Bruce Reid looks at cross-selling within the general insurance introducer market

It is accepted across most industries that cross-selling generates a number of opportunities for maximising income streams. While it is acknowledged as a significant source of income, there are issues relating to the way cross-selling is conducted.

As a result of FSA regulation, introducers and new entrants to the introducer facility could be of the mind, based on past experience, that lenders and product providers have the ability and systems in place to carry out aggressive cross-selling activity.

Lenders and providers could easily respond to this by saying they are addressing a customer's financial needs where an introducer isn't fully able to do so.

The debate may have been with us for some time, but should introducers be able to claim 'ownership' of the customer or are they fair game?

In truth, the debate starts by looking at a marketing issue. Irrespective of the size of an organisation, every forward-thinking business will have a marketing strategy in place.

For many, this will include a strategy that creates opportunities to maximise profit potential by cross-selling and up-selling appropriate products. And this is where the potential conflict of ownership problem starts and brings the customer into the mix.

Customers may be personally known to the introducer. They may well have met at an introducer's office, they may frequent the same social scene, shop at the same supermarkets and have children who attend the same school. In many cases it is the 'local' connection that has prompted the customer to deal with the introducer.

So does the introducer win or lose in the world of cross-selling? Lenders and providers, in particular those that are multi-nationals, will have a customer database running into millions and by cross-selling to them, the chances of gaining new business are high.

If a lender or provider bypasses the introducer and targets a customer direct, the introducer could take umbrage to these actions and decide not to promote the products of the lender or provider to any of their other customers. Ultimately, the introducer's position is not as strong as the lender's.

Every customer has a finite spending power and is rarely concerned (notwithstanding the growing numbers that exercise their mailing and cold calling preference rights) from which distribution the latest product offering originated. The offering is either appealing or filed in the waste bin.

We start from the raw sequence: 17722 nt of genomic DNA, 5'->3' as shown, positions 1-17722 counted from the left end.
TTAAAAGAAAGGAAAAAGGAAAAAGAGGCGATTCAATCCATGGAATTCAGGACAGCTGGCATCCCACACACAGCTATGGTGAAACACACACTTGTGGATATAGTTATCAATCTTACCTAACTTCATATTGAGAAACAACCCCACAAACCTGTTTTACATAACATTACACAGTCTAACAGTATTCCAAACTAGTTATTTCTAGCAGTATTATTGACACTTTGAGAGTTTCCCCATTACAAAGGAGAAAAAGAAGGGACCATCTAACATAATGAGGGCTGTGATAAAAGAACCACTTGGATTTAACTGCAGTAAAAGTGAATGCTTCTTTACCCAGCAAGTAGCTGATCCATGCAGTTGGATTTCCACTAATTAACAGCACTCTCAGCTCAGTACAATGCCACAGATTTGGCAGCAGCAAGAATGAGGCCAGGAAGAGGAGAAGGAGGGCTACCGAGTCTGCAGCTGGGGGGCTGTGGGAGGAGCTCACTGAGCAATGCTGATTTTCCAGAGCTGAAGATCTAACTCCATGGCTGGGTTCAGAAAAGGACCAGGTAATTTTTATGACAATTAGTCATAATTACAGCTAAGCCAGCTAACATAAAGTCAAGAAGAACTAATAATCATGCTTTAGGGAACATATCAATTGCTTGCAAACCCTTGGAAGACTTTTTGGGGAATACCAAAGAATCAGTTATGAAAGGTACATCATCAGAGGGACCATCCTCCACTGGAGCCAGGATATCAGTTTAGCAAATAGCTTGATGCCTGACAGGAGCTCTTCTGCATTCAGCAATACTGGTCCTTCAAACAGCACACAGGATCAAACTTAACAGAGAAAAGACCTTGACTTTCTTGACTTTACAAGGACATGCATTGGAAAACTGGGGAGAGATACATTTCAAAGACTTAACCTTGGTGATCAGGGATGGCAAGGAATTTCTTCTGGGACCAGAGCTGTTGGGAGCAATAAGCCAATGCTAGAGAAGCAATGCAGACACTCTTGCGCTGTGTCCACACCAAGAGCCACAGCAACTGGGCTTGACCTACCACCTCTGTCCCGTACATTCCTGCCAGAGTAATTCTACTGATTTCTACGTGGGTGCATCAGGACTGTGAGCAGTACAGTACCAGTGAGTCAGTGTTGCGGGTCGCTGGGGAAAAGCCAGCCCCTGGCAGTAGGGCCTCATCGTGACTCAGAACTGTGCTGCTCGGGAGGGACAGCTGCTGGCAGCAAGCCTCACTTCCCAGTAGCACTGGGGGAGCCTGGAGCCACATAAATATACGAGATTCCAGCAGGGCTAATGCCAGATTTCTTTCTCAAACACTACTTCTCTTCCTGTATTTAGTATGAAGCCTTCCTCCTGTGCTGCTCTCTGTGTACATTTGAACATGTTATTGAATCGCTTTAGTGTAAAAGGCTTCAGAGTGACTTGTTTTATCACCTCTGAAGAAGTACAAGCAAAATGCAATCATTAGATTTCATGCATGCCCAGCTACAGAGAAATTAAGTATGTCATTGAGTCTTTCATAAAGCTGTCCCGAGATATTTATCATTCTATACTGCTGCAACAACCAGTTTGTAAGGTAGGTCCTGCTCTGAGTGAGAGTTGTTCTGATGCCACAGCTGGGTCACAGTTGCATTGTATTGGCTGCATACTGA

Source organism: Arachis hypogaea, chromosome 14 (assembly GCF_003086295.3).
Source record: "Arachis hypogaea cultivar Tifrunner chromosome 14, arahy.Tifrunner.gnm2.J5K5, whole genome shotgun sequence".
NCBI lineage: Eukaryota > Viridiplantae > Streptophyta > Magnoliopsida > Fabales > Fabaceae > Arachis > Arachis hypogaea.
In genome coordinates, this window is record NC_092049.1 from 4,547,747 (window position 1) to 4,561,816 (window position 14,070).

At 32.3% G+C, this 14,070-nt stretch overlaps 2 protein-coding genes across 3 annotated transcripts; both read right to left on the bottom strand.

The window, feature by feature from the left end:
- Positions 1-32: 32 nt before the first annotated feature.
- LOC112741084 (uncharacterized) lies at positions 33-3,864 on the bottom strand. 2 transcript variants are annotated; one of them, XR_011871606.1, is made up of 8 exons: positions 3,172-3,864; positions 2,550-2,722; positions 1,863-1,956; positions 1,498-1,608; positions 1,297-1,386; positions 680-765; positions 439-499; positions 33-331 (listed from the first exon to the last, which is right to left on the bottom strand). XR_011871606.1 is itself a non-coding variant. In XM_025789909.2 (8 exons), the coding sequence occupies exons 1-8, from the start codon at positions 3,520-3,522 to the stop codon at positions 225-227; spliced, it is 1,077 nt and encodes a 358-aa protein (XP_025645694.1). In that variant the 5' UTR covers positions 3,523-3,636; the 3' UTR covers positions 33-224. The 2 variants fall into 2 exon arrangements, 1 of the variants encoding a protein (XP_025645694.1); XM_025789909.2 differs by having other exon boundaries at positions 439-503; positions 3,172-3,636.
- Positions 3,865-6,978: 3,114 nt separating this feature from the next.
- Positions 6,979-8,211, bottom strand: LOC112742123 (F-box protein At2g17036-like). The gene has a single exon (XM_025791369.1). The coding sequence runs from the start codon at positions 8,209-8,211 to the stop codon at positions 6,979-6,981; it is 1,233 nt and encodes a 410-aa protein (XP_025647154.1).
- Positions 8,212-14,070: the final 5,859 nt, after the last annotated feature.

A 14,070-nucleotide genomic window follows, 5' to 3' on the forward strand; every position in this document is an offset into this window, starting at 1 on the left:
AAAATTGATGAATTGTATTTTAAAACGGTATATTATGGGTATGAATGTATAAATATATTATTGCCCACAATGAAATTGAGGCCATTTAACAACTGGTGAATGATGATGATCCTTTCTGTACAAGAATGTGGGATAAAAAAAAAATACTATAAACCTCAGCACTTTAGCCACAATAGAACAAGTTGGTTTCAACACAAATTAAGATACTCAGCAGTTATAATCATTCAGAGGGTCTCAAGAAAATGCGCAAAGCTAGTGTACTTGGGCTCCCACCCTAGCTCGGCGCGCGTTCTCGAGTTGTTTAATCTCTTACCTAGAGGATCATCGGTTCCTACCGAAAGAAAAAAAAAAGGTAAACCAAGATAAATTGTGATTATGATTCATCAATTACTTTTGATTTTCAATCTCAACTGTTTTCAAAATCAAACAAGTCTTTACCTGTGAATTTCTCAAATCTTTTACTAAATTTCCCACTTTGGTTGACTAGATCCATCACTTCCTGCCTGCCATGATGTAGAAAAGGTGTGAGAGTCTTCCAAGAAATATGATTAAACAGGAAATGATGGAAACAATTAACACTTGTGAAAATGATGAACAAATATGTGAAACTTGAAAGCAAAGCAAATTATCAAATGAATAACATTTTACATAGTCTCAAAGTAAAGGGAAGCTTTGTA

In the case of general insurance, intermediaries whose prime function is to offer advice and sell mortgages have a perfect opportunity to cross-sell their customer's insurance-related products as part of their sales process.

If a customer doesn't sign up for the likes of home contents insurance at the time their mortgage is processed, there is a strong chance that the lender could contact the customer direct at a later stage.

If the lender gets the business, will they acknowledge the original source of the customer and pay the introducer a commission? Unlikely in most cases, unless guidelines for this type of business acquisition are already established.

More probable is that the introducer will experience poor take-up on ancillary sales opportunities. If the lender continues unabated with cross-selling to an introducer's customers, the introducer's opportunities are constantly eroded and they will consequently be concerned about the prospect of future income.

The impact that this has on the new business volumes of an introducer can be enormous. Introducing customers at one end of the process only to see them disappear at the other end is a recipe for minimising revenue streams.

Lenders have to be aware that the introducer is the key player in this matter. Customers are acquired via this source and the lender or provider has only sold a product because of the primary relationship between them and the introducer and the inherent relationship an introducer holds with the customer.

Knowledge of a local market, placing local advertising, attending local events, networking with other local contacts and benefiting from personal recommendations are all activities that cannot be over-stated.

General insurance introducers should seek an assurance about cross-selling before they enter into a relationship with any lender, product provider, intermediary or network offering this status as part of their proposition.

If the introducer status is to introduce potential customers to an intermediary or network, introducers should satisfy themselves that client details are retained and managed in the way which best dovetails with their modus operandi, therefore protecting the potential cross-sell scenario.

If the lender or provider has a policy of independent customer contact, the introducer is at least aware of what lies ahead. If the lender has a policy of working in partnership with the introducer, what lies ahead may be a good deal more profitable for both parties, not least the introducer. IT

' Bruce Reid is managing director of Select & Protect